By Donna Brooks
You went down on August 26—my 29th birthday. That’s what the doctors and nurses kept calling it, anyway. It didn’t take long for me to understand that this is one of many ambiguous terms medical practitioners use to speak without saying anything.
Jack and I got the call around 9 p.m. and drove through the night; buzzed on the champagne and bottles of beer we drank to celebrate the last year of my twenties, despite it being a Wednesday. In the middle of nowhere Iowa, your doctor called to ask my permission to use life-saving measures while they transported you from the VA hospital in Des Moines to the neurotrauma unit at Mercy. I gave it, even though I promised you eight years earlier that I’d never let you live in a vegetative state. DNR you had me repeat to you over the phone. Do Not Resuscitate.
I found you drenched by the rising sun, entangled in a menagerie of machinery. Fate found us together again at Mercy, as we were on that very day 29 years before; the hospital I was born in.
Black circles of dried blood ringed your nostrils. When I asked why they hadn’t bandaged your engorged, bleeding ear, which had nearly tripled in size, a blonde nurse said, “She was down for a long time. Maybe eight hours. The blood coming from her ear is the least of our concerns.”
I had an overwhelming impulse to slap her, but buried my fingernails into my palm instead. My little brother is on his way for God’s sake. I moistened a paper towel and eased the blackness away.
A machine blew air into your lungs. A machine cleaned your kidneys—the first organs the body lets go of in an attempt to preserve the lungs, heart, and brain. Your body was the most impressive machine of all.
The neurologist and nephrologist told me to go get some rest—I’d need it for making big decisions. Big stroke. Big sister. I drank instead.
Your MRI showed what they called Shower Emboli; twelve strokes at once. The glossy photograph of your brain looked like a series of constellations mapped in a wrinkled galaxy. The doctor said your heart collected these shooting stars for years, maybe decades before the big bang. Blood pumps in quicker than it can pump out, sloshing and coagulating in the meaty basin of your left ventricle. Atrial fibrillation, he called it, a result of habitual drug use.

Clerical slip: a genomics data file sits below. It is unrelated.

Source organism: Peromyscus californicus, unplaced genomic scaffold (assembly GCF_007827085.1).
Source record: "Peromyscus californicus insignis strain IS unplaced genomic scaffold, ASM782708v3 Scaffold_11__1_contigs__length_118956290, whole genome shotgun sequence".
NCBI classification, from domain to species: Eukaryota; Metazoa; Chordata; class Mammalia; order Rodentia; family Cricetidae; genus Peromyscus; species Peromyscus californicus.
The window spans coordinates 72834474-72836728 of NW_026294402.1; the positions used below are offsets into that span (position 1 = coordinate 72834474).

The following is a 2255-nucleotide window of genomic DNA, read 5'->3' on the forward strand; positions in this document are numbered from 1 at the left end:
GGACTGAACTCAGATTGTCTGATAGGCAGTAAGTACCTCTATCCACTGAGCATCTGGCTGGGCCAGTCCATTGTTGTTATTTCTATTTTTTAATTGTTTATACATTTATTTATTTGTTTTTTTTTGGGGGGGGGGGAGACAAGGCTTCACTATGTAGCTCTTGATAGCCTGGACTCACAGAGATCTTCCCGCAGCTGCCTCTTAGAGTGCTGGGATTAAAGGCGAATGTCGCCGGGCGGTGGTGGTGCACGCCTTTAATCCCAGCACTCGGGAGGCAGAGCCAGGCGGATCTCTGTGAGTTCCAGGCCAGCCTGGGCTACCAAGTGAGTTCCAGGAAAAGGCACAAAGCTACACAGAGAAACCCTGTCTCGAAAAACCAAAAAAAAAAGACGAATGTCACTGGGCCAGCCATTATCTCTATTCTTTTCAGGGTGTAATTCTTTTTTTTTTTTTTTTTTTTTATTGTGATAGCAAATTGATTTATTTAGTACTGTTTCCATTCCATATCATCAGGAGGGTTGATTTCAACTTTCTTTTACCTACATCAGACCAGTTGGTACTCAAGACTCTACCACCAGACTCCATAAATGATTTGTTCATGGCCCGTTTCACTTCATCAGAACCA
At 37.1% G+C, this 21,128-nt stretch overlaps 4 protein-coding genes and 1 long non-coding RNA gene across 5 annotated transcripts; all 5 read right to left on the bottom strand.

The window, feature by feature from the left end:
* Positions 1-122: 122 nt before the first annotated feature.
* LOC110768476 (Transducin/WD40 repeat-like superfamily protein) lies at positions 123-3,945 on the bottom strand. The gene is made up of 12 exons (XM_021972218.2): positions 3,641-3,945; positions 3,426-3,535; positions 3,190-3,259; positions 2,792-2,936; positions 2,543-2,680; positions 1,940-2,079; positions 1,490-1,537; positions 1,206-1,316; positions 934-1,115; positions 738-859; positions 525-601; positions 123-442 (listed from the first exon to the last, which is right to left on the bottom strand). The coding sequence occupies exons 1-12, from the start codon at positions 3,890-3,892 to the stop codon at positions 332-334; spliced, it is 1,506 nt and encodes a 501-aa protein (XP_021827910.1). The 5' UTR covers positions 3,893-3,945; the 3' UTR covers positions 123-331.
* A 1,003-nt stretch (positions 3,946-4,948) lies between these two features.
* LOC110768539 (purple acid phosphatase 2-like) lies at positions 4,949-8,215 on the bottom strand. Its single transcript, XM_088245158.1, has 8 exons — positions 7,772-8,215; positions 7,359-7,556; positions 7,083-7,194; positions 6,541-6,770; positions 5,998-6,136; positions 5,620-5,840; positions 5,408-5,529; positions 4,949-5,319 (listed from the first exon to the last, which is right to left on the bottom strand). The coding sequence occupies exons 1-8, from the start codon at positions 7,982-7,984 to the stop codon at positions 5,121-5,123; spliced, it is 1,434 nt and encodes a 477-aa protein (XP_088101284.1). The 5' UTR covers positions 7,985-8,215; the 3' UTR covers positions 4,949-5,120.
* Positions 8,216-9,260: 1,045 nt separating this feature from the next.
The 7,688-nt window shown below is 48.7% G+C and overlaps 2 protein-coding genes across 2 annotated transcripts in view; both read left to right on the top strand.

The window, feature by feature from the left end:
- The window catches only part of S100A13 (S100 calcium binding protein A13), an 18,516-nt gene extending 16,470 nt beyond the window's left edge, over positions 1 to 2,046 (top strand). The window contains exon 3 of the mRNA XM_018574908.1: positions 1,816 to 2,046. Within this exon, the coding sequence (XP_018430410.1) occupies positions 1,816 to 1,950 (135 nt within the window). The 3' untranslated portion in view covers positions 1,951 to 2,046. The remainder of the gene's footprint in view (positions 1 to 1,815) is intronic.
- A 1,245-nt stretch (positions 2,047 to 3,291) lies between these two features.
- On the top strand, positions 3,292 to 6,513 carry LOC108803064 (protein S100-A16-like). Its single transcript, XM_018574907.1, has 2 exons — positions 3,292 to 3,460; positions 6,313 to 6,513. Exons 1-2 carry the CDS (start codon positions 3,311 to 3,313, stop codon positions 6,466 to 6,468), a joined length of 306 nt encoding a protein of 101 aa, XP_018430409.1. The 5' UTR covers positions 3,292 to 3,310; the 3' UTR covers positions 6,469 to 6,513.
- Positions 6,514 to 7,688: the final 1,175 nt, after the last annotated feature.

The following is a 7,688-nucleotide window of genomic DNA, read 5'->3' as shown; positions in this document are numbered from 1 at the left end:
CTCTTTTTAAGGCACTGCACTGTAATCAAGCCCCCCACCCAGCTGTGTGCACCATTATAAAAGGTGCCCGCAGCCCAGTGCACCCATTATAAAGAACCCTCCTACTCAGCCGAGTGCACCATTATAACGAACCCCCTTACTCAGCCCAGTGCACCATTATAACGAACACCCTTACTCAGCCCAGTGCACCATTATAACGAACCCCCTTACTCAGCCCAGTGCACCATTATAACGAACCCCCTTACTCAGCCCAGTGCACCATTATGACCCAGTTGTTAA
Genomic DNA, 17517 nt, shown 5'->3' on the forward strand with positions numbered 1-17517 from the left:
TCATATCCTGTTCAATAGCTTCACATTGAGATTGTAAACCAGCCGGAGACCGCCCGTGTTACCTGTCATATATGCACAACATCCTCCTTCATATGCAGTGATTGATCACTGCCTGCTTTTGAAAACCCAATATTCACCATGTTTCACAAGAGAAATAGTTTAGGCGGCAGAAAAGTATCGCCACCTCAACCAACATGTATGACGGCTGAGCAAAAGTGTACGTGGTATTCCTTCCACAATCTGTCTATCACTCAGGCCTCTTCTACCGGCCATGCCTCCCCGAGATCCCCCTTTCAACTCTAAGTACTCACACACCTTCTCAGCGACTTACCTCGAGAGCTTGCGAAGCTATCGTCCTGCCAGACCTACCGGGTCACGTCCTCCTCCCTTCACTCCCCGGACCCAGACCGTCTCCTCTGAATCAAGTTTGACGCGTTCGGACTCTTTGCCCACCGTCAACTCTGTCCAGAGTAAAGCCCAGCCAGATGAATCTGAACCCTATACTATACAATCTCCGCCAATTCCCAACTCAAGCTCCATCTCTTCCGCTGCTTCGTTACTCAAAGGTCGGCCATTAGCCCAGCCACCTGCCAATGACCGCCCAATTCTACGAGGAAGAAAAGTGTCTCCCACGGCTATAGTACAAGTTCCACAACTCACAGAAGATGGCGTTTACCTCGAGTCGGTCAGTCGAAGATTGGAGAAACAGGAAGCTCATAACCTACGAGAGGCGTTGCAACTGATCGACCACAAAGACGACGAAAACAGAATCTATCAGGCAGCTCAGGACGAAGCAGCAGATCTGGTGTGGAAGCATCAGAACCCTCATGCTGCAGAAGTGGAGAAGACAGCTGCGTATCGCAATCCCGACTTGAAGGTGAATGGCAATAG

His tone carried a tinge of delicate inquiry, just in case the news he was delivering might come as a surprise. As if we could have possibly overlooked the last twenty years of our lost childhoods. Or maybe missed your propensity to, repeatedly, choose meth over motherhood; prison and halfway houses over our upper-middleclass suburb; crime over comfort. Dallas and I nodded. He looked relieved.
I wanted that image—my brother and I sitting there, hunched and raw, on the couch in your hospital room—to be used in D.A.R.E. programs across the country. Particularly in the Midwest where methamphetamine continues to turn mothers, fathers, brothers, sisters, and friends into the poison it’s made of. The message: Meth will come back to bite you. Sometimes, years after you quit using it. It destroys everything, inside and out.
Meth changed the beat of your heart.
I prayed for the first time in years. Prayed for your recovery. For your forgiveness. For relief from my opaque guilt for casting you out of my life. Jack read to you from your worn and heavily annotated bible Cousin Angel brought from Spring Hill. His voice was low and soft, a relief from the sterile, rhythmic reminder that you were not breathing on your own. Your bookmark was a picture I’d sent you from the night Jack asked me to marry him. It held the place of Corinthians 13:4-8. Love keeps no record of wrongs.
For ten days this went on. Sooner or later, the doctors said, this stroke will kill your mother. Don’t talk to me like I’m a child, I snapped, and immediately felt guilty, because I am a child. Your child. We agreed to extubate.
She may not breathe on her own, they said. You did.
She will be paralyzed on her left side of her body, they said. You are not.
She will have substantial brain damage, they said. You do.
You’ve lost your ability to create new memories—anterograde amnesia—which is pretty much on par with the cruelty life has shown you. What if, I thought, you awoke with a blank slate? Unburdened by the abuse of your childhood. The suicides of your brothers. The manic depression. What if we could meet between the wrinkles of time and start again.
Donna M. Brooks holds an MFA in creative writing from Queens University of Charlotte. She was a 2013 finalist for the Iowa Review Award in nonfiction and a finalist for the Santa Fe Writers Project Award in nonfiction. Her work has appeared in Mamalode. She lives in Sioux City, IA with her husband and daughter.